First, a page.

Kairos During Covid

Throughout the pandemic, Dowling students are still seeking a stronger connection with God. Kairos is a great way to start.


Patrick Feltz

Students receive a necklace from Kairos afterwards

Patrick Feltz, Staff Writer

Kairos is a big tradition here at Dowling. The retreat is typically held on the weekends and juniors and seniors are the ones that go on it.


“I was on K134 the last weekend of January. We left Thursday evening after school and got back on Sunday. It was four days and three nights,” Adam Hanten (11) said.


The most important and exciting part about Kairos is the faith-filled experience students feel when attending, as well as improving their faith with God and having a stronger connection with their friends.


“It was everything I needed from God when I needed it the most. [Kairos] Really improved my connection with Him. I definitely had a much bigger and stronger connection with God and my friends,” Hanten said.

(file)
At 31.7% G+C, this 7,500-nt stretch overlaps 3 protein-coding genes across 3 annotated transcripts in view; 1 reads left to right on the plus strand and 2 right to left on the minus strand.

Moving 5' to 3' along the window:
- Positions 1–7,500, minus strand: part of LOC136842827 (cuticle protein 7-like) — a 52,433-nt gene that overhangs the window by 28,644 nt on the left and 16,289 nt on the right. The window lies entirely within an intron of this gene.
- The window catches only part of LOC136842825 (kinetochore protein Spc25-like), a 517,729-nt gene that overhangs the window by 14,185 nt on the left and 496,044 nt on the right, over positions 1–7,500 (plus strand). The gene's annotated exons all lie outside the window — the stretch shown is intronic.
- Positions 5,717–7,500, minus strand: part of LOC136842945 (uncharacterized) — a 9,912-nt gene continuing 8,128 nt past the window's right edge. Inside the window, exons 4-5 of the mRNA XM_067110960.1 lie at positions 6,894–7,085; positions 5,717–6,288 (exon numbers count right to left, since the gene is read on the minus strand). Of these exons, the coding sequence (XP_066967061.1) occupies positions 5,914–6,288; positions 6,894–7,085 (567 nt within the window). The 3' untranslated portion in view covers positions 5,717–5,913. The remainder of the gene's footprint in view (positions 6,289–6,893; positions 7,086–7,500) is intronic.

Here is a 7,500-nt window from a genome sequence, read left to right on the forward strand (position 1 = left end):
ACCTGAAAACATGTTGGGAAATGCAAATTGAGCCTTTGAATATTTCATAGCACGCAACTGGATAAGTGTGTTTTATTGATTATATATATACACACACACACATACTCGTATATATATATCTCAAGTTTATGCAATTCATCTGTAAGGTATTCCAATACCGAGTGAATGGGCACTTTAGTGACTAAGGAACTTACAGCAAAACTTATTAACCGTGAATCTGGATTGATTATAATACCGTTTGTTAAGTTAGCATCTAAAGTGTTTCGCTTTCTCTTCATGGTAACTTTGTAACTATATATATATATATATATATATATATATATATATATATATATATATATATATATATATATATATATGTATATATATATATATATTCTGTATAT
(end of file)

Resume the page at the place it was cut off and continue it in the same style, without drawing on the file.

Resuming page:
Afterwards, students should not rely on Kairos to be their only way to contain their relationship with God. Post-Kairos, students should work to continue their relationship with God.


“I plan on going to Prime Time Mass a lot more and to lead a Kairos would be really cool,” Hanten said.


Unfortunately, Covid has brought about some minor changes, but that shouldn’t significantly hinder the students’ experience.


“This Kairos was different because of Covid and with reduced numbers. It was at a different center. But honestly, it felt the same, except for wearing masks, and we could only take them off when we were sleeping or in our own little bubble,” Hanten said.


When it came to planning Kairos, students should not do it because their friends are doing it. They should do it for themselves.


“I knew a lot of friends, but I just went to go for myself, and not because of who was and wasn’t going to Kairos,” Hanten said.


The thing students should ask themselves when planning is what they are going to regret more: going or not going.


“If you want to go or not, you would want to go so if you don’t regret in the future. When you do go, go with an open heart and let God do his work,” Hanten said.